Housing affordability unlikely to return to pre-COVID-19 levels - BNZ

Housing affordability is unlikely to return to levels seen before the COVID-19 pandemic since it's difficult to claw back affordability in the wake of a house price boom, BNZ warns.

The latest Eco-Pulse report from the bank's chief economist Mike Jones said New Zealand's housing affordability index is projected to drift roughly sideways as expectations of solid income growth and eventual mortgage rate relief run into higher house price expectations.

He said that represents a "clear flattening" of BNZ's previous assumption that affordability would stay on an improving trend, adding that stretched affordability will be a key factor limiting the extent of house price gains next year.

"That the housing market has turned a corner is increasingly old news. National house prices stopped falling in March, according to the monthly REINZ House Price Index (seasonally adjusted). Over the past three months that we have data for (May-July) we've seen consecutive increases," Jones wrote.

"The odds are that this tentative uptrend will be sustained, in some shape or form. When housing momentum turns, it tends to stay turned. Back in early June, we forecast a 3 percent lift in house prices over the second half of this year, followed by a 7 percent lift through next year. We've seen nothing in the run of play since to throw us off this view."

Housing affordability has continued to improve and BNZ's index is up around 10 percent from peak unaffordability in December 2021. Most of this reflects the fall in house prices over that time, Jones said, and strong income growth has helped this too.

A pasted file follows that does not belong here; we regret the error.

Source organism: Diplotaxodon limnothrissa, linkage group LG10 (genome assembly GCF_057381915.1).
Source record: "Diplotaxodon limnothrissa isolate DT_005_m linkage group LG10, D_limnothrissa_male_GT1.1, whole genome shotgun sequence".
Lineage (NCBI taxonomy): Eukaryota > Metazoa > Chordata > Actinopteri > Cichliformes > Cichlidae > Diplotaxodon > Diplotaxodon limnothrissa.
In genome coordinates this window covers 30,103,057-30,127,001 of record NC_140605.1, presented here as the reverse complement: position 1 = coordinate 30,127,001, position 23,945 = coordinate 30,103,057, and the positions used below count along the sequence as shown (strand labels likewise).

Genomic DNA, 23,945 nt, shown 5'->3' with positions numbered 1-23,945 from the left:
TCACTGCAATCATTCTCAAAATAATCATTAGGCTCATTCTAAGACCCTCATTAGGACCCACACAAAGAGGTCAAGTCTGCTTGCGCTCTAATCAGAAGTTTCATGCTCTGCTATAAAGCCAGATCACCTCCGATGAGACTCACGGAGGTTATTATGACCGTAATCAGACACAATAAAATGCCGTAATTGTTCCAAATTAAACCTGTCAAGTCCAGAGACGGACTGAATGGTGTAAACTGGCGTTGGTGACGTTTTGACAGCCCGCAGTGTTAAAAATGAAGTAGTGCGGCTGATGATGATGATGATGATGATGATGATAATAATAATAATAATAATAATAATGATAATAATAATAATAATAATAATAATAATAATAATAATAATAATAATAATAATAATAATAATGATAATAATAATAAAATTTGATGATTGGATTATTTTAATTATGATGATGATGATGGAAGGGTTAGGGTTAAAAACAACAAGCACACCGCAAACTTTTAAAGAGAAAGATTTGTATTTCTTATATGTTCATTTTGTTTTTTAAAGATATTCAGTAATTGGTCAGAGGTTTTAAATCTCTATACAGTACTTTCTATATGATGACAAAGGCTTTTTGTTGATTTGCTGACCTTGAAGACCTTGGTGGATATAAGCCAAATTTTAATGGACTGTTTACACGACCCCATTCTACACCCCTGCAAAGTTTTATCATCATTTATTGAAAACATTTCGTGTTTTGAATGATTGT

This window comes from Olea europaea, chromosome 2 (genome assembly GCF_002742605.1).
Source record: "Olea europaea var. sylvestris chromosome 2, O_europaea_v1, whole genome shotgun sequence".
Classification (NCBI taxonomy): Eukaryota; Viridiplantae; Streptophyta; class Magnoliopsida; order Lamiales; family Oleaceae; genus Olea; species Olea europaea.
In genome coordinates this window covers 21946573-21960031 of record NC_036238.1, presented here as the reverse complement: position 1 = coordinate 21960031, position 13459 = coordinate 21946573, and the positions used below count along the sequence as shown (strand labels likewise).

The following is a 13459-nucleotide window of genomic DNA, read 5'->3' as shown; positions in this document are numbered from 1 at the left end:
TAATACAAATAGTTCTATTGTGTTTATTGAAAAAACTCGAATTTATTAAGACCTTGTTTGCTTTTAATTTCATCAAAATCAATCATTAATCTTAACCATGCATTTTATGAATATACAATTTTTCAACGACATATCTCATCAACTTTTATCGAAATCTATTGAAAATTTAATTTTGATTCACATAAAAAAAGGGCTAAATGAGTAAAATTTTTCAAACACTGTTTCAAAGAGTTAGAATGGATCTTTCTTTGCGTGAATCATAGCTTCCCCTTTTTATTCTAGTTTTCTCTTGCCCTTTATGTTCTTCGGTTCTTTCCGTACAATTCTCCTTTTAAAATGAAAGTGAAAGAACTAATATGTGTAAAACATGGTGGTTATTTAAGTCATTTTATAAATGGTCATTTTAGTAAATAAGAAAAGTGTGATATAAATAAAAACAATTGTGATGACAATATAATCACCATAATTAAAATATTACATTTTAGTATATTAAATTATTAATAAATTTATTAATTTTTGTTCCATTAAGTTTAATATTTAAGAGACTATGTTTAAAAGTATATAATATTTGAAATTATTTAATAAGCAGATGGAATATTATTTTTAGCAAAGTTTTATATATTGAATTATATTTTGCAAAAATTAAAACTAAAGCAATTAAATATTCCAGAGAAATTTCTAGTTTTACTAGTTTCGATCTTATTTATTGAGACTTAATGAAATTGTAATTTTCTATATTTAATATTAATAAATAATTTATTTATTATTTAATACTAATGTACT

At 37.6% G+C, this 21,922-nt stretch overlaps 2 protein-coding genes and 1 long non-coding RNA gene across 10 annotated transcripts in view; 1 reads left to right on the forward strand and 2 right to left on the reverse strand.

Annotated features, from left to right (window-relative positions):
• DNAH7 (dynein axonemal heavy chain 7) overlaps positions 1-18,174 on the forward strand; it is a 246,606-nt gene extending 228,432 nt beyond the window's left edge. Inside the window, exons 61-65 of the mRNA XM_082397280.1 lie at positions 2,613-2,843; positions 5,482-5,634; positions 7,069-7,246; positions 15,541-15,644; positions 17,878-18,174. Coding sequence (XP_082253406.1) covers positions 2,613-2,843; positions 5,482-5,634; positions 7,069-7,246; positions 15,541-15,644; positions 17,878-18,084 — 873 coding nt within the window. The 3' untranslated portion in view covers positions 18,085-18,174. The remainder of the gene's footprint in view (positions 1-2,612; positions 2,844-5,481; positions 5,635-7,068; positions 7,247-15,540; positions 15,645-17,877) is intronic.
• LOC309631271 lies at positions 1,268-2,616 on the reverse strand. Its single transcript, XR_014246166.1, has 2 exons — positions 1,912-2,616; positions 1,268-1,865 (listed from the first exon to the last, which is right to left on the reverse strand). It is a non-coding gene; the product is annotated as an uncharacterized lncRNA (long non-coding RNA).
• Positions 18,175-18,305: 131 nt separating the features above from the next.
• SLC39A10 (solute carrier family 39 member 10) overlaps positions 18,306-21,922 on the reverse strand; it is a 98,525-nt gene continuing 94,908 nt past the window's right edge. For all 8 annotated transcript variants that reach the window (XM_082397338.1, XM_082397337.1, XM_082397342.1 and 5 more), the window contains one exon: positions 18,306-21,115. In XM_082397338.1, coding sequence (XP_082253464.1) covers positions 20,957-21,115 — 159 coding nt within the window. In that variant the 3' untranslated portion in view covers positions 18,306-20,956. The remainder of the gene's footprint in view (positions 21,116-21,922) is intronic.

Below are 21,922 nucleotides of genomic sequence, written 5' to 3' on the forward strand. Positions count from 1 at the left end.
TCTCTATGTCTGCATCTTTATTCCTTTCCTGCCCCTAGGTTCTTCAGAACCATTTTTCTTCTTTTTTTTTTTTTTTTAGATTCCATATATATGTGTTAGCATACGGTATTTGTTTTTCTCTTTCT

While Auckland has had the largest affordability recovery, it still remains the most unaffordable market overall. Meanwhile, Canterbury has changed little thanks to an outperforming housing market and Otago now matches Wellington in the unaffordability stakes.

"Our prior expectations of continued improvement in housing affordability have been flattened. Not completely, but based on our projections for income growth, house prices, and mortgage rates, the speed of any improvement over 2024 looks glacial," Jones said. "Firmer house price expectations, and hence higher deposit requirements, have done most of the damage here relative to our last affordability update in December."

While BNZ's expectations of a strong but slowing household income growth and some mortgage rate relief are enough to hold back the higher house price tide over 2024, 2025 is a different story and affordability starts to deteriorate again. 

There are a few scenarios BNZ has looked at to see what could happen if some forecast variables are changed.

The first situation is where house prices grow at double their expectations through 2024 (+14 percent) and pulls affordability back down to near the December 2021 lows.

The second considers a situation where the Reserve Bank delivers early 2024 interest rate cuts and provides a small boost to affordability, relative to their 'central' assumption.

Then there's the "unlikely goldilocks scenario" where household income growth holds at a healthy 7 percent and house prices flatline for the next two years. This would see their affordability index roar back up to above pre-COVID-19 levels. 

"It highlights, again, how difficult it is to claw back affordability in the wake of a house price boom," Jones said.

"Stretched affordability will be a key factor limiting the extent of house price gains next year (we forecast a 7 percent lift). Still high mortgage rates and a slackening labour market are the other factors expected to keep a lid on things."

Earlier this month, experts said New Zealand house prices are showing signs of rising again and the softening market could be bottoming out.

ASB believed the market was "essentially at a trough now and is set to start warming up again" and some data series show prices lifting slightly over the past couple of months.